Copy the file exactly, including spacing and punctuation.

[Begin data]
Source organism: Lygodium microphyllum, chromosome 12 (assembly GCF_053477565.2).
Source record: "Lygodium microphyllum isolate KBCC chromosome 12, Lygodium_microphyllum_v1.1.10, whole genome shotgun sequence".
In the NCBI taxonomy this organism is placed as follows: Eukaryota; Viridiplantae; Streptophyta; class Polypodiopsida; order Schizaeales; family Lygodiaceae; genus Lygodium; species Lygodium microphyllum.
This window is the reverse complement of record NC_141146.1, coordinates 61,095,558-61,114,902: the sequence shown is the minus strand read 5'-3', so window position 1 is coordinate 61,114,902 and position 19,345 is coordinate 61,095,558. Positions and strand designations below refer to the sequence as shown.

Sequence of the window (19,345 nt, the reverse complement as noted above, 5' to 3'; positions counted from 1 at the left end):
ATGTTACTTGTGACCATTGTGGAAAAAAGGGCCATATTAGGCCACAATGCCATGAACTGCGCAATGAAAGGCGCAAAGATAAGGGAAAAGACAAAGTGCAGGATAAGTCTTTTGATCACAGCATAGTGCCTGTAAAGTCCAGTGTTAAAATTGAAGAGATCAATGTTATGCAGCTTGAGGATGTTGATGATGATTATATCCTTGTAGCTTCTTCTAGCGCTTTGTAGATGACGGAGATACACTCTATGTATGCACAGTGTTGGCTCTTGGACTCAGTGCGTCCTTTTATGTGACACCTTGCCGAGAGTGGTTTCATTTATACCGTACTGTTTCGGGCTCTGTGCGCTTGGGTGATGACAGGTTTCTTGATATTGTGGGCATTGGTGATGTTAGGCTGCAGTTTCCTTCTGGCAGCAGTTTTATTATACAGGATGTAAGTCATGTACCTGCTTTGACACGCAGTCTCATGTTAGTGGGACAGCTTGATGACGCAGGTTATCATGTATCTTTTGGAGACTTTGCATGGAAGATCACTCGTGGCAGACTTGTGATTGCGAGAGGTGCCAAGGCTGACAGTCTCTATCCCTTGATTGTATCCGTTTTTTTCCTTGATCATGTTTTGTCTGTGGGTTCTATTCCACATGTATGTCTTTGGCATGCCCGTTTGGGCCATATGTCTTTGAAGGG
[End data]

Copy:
Source organism: Lygodium microphyllum, chromosome 12 (assembly GCF_053477565.2).
Source record: "Lygodium microphyllum isolate KBCC chromosome 12, Lygodium_microphyllum_v1.1.10, whole genome shotgun sequence".
In the NCBI taxonomy this organism is placed as follows: Eukaryota; Viridiplantae; Streptophyta; class Polypodiopsida; order Schizaeales; family Lygodiaceae; genus Lygodium; species Lygodium microphyllum.
This window is the reverse complement of record NC_141146.1, coordinates 61,095,558-61,114,902: the sequence shown is the minus strand read 5'-3', so window position 1 is coordinate 61,114,902 and position 19,345 is coordinate 61,095,558. Positions and strand designations below refer to the sequence as shown.

Sequence of the window (19,345 nt, the reverse complement as noted above, 5' to 3'; positions counted from 1 at the left end):
ATGTTACTTGTGACCATTGTGGAAAAAAGGGCCATATTAGGCCACAATGCCATGAACTGCGCAATGAAAGGCGCAAAGATAAGGGAAAAGACAAAGTGCAGGATAAGTCTTTTGATCACAGCATAGTGCCTGTAAAGTCCAGTGTTAAAATTGAAGAGATCAATGTTATGCAGCTTGAGGATGTTGATGATGATTATATCCTTGTAGCTTCTTCTAGCGCTTTGTAGATGACGGAGATACACTCTATGTATGCACAGTGTTGGCTCTTGGACTCAGTGCGTCCTTTTATGTGACACCTTGCCGAGAGTGGTTTCATTTATACCGTACTGTTTCGGGCTCTGTGCGCTTGGGTGATGACAGGTTTCTTGATATTGTGGGCATTGGTGATGTTAGGCTGCAGTTTCCTTCTGGCAGCAGTTTTATTATACAGGATGTAAGTCATGTACCTGCTTTGACACGCAGTCTCATGTTAGTGGGACAGCTTGATGACGCAGGTTATCATGTATCTTTTGGAGACTTTGCATGGAAGATCACTCGTGGCAGACTTGTGATTGCGAGAGGTGCCAAGGCTGACAGTCTCTATCCCTTGATTGTATCCGTTTTTTTCCTTGATCATGTTTTGTCTGTGGGTTCTATTCCACATGTATGTCTTTGGCATGCCCGTTTGGGCCATATGTCTTTGAAGGG